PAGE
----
In which Nate provides a simpleish way of updating your expectations.
Binomial Distribution (or What the Heck is Up with Miguel Tejada and Alex Gonzalez?)
May 7, 2003
Abstract: A month into the season, Nate tries to fashion a sort of PECOTA update using binomial distributions. Basic premise: If PECOTA thinks Miguel Tejada is a .270 hitter, but he’s hitting .370, and binomial distribution estimates a very low likelihood that a .270 hitter could hit .370 over a month, then it’s very unlikely that Tejada is a .270 hitter, after all. If I correctly understand what he was doing, he basically charted two probability lines, like this,
and where the two lines met he declared a new truth existed.
Key quote: “Ichiro has the capacity to change his approach, but seems uninterested in doing so; as he continues to age, his slap-hitting ways will seem ever more gradually out of place, until one day he's Larry Eustachy at a sorority party.”
Results: Nate gave 12 “corrected” projections. Imagine that all 12 players were projected to hit .270, but the new projections said they’d hit .280, and all 12 had hit below .270. We’d fairly conclude that the binomial distribution patch was overestimating players’ new developments. If they all hit over .280, we’d conclude that PECOTA was overweighting the past, or was overweighted in Nate’s new math. In fact, though: According to Clay Davenport’s historical EqAs, six of the projected hitters hit the under*, five hit the over, and one was spot on the new projection. The thing worked!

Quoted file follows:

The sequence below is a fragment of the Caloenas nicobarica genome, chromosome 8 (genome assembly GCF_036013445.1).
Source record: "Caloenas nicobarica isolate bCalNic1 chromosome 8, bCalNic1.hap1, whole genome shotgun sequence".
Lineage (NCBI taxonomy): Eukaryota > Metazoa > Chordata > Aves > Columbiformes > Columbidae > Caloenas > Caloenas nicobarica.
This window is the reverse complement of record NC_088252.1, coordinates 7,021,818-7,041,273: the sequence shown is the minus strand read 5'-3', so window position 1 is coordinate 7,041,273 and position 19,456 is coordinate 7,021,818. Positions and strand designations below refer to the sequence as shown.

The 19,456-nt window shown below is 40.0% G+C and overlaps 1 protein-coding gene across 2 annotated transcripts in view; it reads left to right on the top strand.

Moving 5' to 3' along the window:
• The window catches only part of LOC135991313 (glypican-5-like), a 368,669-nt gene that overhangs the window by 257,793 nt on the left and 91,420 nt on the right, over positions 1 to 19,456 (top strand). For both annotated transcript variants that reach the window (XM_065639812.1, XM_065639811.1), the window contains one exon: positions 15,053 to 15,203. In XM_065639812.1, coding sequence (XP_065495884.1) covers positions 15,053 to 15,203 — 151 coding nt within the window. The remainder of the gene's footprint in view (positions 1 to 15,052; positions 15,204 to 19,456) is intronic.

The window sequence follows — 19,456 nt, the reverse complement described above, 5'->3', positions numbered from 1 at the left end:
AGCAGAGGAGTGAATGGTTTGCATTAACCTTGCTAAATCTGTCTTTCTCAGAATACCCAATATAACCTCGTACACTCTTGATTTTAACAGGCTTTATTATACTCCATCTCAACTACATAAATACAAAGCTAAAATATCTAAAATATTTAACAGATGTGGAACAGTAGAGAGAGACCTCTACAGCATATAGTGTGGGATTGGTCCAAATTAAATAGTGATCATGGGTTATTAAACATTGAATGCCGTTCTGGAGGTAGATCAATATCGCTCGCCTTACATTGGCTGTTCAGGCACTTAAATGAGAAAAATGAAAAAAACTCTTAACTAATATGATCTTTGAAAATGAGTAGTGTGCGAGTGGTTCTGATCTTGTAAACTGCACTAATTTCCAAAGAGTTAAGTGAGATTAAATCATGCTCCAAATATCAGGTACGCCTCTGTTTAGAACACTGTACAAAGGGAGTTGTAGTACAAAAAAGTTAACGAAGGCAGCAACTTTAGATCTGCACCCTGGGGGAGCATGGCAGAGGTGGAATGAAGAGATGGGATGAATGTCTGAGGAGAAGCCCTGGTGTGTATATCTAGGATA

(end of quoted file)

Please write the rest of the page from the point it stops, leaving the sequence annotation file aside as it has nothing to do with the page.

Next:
If you’re smart, you can probably use this, somehow.
*under, in this case, means the final result was closer to the previous projection than the new projection was. Because Nate looked at players who had hot starts and players who had cold starts, “under” might mean that the batter hitter better than his projections. Under=over, sometimes. Make sense?
Broken Links/Total Links: 3/5
On the Nate Silver Must-Read Scale: 1
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